Seven essays, selected from the works of H. Spencer (Google eBook)

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1907
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Page 107 - But little do men perceive what solitude is, and how far it extendeth. For a crowd is not company, and faces are but a gallery of pictures, and talk but a tinkling cymbal, where there is no love.
Page 75 - ... and I conceive it to be the business of Moral Science to deduce from the laws of life and the conditions of existence what kinds of action necessarily tend to produce happiness and what kinds to produce unhappiness. Having done this, its deductions are to be recognized as laws of conduct; and are to be conformed to irrespective of a direct estimation of happiness or misery.
Page 34 - ... it the more he is baffled. Similarly, though analysis of mental actions may finally bring him down to sensations as the original materials out of which all thought is woven, he is none the forwarder; for he cannot in the least comprehend sensation. Inward and outward things he thus discovers to be alike inscrutable in their ultimate genesis and nature.
Page 35 - Those who cavalierly reject the Theory of Evolution, as not adequately supported by facts, seem quite to forget that their own theory is supported by no facts at all. Like the majority of men who are born to a given belief, they demand the most rigorous proof of any adverse belief, but assume that their own needs none. Here we find, scattered over the globe, vegetable and animal organisms numbering, of the one kind...
Page 50 - Does it not indeed follow from the familiarly admitted fact, that mental advance is from the concrete to the abstract, from the particular to the general...
Page 14 - ... more or less distinguished from the rest by the leading occupation carried on in it. Nay, more, this subdivision of functions shows itself not only among the different parts of the same nation, but among different nations. That exchange of commodities which free-trade promises so greatly to increase, will ultimately have the effect of specializing, in a greater or less degree, the industry of each people.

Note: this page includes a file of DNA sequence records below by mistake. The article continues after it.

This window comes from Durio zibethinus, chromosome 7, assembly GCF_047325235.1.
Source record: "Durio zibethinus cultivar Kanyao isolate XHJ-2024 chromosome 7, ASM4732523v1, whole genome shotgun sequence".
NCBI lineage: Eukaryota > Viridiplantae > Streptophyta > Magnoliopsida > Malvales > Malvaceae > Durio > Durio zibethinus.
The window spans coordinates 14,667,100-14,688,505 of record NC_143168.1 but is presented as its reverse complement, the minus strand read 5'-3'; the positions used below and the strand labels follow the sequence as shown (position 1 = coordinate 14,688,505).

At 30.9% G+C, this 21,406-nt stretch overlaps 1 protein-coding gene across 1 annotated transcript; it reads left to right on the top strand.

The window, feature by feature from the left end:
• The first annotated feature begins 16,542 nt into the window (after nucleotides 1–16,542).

Page 8 - ... produced that complex combination of tissues and organs constituting the adult animal or plant. This is the history of all organisms whatever. It is settled beyond dispute that organic progress consists in a change from the homogeneous to the heterogeneous.
Page 8 - Whether it be in the development of the Earth, in the development of Life upon its surface, in the development of Society, of Government, of Manufactures, of Commerce, of Language, Literature, Science, Art, this same evolution of the simple into the complex, through successive differentiations, holds throughout. From the earliest traceable cosmical changes down to the latest results of civilization, we shall find that the transformation of the homogeneous into the heterogeneous, is that in which...
Page 106 - Old forms of government finally grow so oppressive, that they must be thrown off even at the risk of reigns of terror. Old creeds end in being dead formulas, which no longer aid but distort and arrest the general mind; while the State-churches administering them, come to be instruments for subsidizmg conservatism and repressing progress.
Page 90 - The Society for the Liberation of Religion from State Patronage and Control " we shall presently have a separate organization here also.

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